In The Chronicle of Her Innocence, Behbahani’s practice as an observer is on display.  In a series of six paintings, Behbahani explores memories, childhood, history, politics, and what she calls “Iran’s psychogeographic landscape.” Grounded in Iranian culture and history, the paintings pose questions about Iranian war propaganda during the 1980s.  The large 2’ x 3’ paintings demand the viewer’s attention with their tones of soft maroon and purple.  From a distance they almost seem serene, until the viewer realizes the multiple layers and quite explicit images: water lilies gradually dissolve into hand grenades; two donkeys have sex in front of a famous Iranian female poet; a man urinates on the tulips of martyrdom, while a woman looks on with a mischievous smile; and a famous war slogan encourages young men to fight: “Tulips bloom from the blood of martyrs.” In “Laleh” (Tulip: 2010: 3’ x 2’, mixed media on canvas), a woman with a chador stands in the middle of the painting staring out at the viewer with a mischievous smile on her face. She has a teapot and bird on top of her head, and paisleys surround the wall around her. The paisley’s begin to morph into penises, as you look further down the painting, where you then find a man urinating profusely on top of red tulips. Right above the red tulips is the famous slogan: “from the blood of the youth” which the Islamic Republic utilized to praise martyrs during the Iran-Iraq War. Behbahani implores us to see beneath these slogans by bringing to our attention that this now-cliched exhortation to war was actually a call to resistance during Iran’s Constitutional Revolution (1905-1911), the first constitutional revolution in the Middle East, asking the youth to fight against the Qajar Dynasty.  Though not immediately evident in the paintings themselves, unless one is familiar with Iranian history, Behbahani does provide the viewer with some guidance regarding the history of symbols she plays with in the exhibition statement.

“My generation grew up singing revolutionary songs and chanting nationalistic slogans in schools. We played with those chants, learned them by heart, and saw them on murals throughout our childhood. This slogan in particular was all over the radio when I was growing up and painted on countless murals” Behbahani recalls. “But when I began to research this slogan, I found that it actually had a deep history and was used for political purposes nearly 100 years before. For me, The Chronicle of Her Innocence is about that layering: the layers of my memories coupled with historical manipulations, symbols, and their multiple signifiers.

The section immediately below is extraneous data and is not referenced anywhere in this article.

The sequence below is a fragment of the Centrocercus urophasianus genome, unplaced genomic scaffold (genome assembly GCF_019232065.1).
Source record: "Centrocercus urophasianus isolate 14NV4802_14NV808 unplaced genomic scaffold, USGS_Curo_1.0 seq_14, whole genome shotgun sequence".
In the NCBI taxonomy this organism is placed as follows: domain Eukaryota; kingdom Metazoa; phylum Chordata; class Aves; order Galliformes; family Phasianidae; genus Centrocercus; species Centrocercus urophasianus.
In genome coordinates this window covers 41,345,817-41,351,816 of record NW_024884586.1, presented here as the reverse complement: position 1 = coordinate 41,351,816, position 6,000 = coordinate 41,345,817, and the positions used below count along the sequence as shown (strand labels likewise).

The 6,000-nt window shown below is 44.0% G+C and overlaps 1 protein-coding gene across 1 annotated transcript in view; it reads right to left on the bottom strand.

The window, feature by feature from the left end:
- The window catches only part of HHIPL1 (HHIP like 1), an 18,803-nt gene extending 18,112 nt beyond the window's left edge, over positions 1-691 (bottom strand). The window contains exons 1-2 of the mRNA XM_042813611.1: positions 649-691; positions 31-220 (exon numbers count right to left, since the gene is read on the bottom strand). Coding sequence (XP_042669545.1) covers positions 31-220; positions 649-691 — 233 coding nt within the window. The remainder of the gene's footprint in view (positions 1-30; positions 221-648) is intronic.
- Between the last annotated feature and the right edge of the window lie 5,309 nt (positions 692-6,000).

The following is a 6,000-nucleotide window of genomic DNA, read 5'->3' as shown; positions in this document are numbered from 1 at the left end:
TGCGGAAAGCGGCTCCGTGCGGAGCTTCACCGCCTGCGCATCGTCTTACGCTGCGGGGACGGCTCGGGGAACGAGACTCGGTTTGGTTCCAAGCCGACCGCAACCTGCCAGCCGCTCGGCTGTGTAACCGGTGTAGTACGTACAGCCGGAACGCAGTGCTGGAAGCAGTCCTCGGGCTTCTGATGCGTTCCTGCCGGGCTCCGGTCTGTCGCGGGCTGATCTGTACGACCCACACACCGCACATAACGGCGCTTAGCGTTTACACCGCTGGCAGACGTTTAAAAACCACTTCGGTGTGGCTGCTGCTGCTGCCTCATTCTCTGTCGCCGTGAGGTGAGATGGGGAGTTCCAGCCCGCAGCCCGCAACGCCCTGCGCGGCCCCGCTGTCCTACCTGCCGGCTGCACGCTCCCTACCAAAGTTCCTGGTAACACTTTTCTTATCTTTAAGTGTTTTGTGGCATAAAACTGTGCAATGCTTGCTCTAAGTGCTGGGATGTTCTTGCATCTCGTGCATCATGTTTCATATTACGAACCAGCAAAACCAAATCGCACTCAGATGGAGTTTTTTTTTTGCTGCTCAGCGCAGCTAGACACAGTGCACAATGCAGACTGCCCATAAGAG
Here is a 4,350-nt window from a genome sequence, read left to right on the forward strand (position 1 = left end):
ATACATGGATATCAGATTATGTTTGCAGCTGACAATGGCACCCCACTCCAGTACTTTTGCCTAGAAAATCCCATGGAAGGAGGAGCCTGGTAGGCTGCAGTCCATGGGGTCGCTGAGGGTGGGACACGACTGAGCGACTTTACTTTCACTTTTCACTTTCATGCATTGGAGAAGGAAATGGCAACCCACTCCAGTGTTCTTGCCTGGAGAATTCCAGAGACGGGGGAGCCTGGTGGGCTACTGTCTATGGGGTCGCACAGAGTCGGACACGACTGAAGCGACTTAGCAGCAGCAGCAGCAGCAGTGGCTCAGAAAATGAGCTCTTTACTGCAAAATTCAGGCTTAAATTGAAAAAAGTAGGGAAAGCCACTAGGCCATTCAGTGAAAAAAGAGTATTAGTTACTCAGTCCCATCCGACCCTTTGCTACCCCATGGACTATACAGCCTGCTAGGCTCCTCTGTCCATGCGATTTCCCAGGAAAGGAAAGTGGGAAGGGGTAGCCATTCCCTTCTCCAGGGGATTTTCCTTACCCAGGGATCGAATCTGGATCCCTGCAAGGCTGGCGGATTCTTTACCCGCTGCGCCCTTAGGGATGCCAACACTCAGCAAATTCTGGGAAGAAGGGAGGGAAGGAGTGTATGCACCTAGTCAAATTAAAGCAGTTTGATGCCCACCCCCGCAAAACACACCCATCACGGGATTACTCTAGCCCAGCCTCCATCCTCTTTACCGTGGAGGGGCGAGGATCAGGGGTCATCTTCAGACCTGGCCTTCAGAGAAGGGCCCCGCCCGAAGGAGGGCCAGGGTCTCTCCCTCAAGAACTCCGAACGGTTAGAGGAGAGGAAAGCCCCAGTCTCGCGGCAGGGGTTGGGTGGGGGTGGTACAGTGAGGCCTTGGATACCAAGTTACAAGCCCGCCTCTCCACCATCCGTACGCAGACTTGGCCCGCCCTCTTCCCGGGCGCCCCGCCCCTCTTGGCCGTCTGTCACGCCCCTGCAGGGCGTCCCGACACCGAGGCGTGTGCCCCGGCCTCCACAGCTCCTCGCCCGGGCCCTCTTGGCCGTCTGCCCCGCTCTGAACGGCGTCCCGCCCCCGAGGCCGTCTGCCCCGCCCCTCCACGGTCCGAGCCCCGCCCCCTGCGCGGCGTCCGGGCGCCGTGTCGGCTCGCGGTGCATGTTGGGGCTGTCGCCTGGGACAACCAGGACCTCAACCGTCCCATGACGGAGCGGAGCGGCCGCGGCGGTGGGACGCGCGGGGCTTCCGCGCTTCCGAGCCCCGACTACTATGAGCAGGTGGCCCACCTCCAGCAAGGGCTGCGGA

“This all came to the fore during the time period from 2009 to 2010. It is during that two-year period that I felt deep transformations in this innocence, and hence the title of the show.”  Behbahani refers to one of the watershed moments in her generation’s history: in the summer of 2009, Iran witnessed the largest protests since the 1979 Revolution.  In the presidential elections of June 2009, many Iranians who supported reformist presidential contenders Mir Hossein Mousavi and Mehdi Karroubi, decried what they saw as electoral fraud upon the announcement of Mahmoud Ahmadinejad’s reelection. Millions took to the streets of Tehran on June 13, 14, and 15, demanding to know “where is my vote?” Shrouded in green (the color of Mousavi’s campaign), Iranians broadcast what became known as the “Green Movement” to the world via their cellphone images on YouTube, Facebook, and Twitter. Barely one week into the protests, the state cracked down with a vengeance. In the two years since the outbreak of the Green Movement, thousands of students, activists, artists, union leaders, journalists, and scholars have been imprisoned and tortured. Over 150 have been killed, and scores have gone into exile in the last two years. Behbahani writes in the exhibition statement that this series “though saturated in ambivalence, is a diary of my quest for truth in a land of subterfuge.”